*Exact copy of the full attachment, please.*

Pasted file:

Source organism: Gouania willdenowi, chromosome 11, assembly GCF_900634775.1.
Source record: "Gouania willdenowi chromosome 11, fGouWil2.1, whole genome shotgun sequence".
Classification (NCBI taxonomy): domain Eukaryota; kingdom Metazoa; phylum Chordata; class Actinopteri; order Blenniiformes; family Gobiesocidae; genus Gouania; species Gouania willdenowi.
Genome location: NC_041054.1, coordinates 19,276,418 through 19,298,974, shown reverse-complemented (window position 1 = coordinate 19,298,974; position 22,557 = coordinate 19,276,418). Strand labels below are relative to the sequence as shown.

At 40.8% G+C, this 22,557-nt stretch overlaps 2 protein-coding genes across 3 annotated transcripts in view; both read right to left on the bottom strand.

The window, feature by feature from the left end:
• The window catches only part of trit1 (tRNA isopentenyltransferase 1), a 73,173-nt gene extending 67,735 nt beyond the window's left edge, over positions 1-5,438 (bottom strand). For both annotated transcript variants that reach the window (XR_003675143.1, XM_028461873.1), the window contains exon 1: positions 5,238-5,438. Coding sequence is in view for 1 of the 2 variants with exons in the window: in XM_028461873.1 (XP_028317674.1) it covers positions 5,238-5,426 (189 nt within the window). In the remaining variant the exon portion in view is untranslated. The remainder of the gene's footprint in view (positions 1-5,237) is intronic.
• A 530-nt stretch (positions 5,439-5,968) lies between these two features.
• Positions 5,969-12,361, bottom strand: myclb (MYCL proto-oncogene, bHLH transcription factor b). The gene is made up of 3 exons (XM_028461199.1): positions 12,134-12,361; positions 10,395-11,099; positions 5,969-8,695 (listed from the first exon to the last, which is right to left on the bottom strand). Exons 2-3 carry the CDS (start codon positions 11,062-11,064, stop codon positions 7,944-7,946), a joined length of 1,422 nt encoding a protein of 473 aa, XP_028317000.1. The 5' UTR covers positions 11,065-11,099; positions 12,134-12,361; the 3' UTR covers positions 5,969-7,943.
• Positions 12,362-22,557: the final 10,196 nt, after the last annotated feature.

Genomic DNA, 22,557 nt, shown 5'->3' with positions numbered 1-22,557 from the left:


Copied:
Source organism: Gouania willdenowi, chromosome 11, assembly GCF_900634775.1.
Source record: "Gouania willdenowi chromosome 11, fGouWil2.1, whole genome shotgun sequence".
Classification (NCBI taxonomy): domain Eukaryota; kingdom Metazoa; phylum Chordata; class Actinopteri; order Blenniiformes; family Gobiesocidae; genus Gouania; species Gouania willdenowi.
Genome location: NC_041054.1, coordinates 19,276,418 through 19,298,974, shown reverse-complemented (window position 1 = coordinate 19,298,974; position 22,557 = coordinate 19,276,418). Strand labels below are relative to the sequence as shown.

At 40.8% G+C, this 22,557-nt stretch overlaps 2 protein-coding genes across 3 annotated transcripts in view; both read right to left on the bottom strand.

The window, feature by feature from the left end:
• The window catches only part of trit1 (tRNA isopentenyltransferase 1), a 73,173-nt gene extending 67,735 nt beyond the window's left edge, over positions 1-5,438 (bottom strand). For both annotated transcript variants that reach the window (XR_003675143.1, XM_028461873.1), the window contains exon 1: positions 5,238-5,438. Coding sequence is in view for 1 of the 2 variants with exons in the window: in XM_028461873.1 (XP_028317674.1) it covers positions 5,238-5,426 (189 nt within the window). In the remaining variant the exon portion in view is untranslated. The remainder of the gene's footprint in view (positions 1-5,237) is intronic.
• A 530-nt stretch (positions 5,439-5,968) lies between these two features.
• Positions 5,969-12,361, bottom strand: myclb (MYCL proto-oncogene, bHLH transcription factor b). The gene is made up of 3 exons (XM_028461199.1): positions 12,134-12,361; positions 10,395-11,099; positions 5,969-8,695 (listed from the first exon to the last, which is right to left on the bottom strand). Exons 2-3 carry the CDS (start codon positions 11,062-11,064, stop codon positions 7,944-7,946), a joined length of 1,422 nt encoding a protein of 473 aa, XP_028317000.1. The 5' UTR covers positions 11,065-11,099; positions 12,134-12,361; the 3' UTR covers positions 5,969-7,943.
• Positions 12,362-22,557: the final 10,196 nt, after the last annotated feature.

Genomic DNA, 22,557 nt, shown 5'->3' with positions numbered 1-22,557 from the left: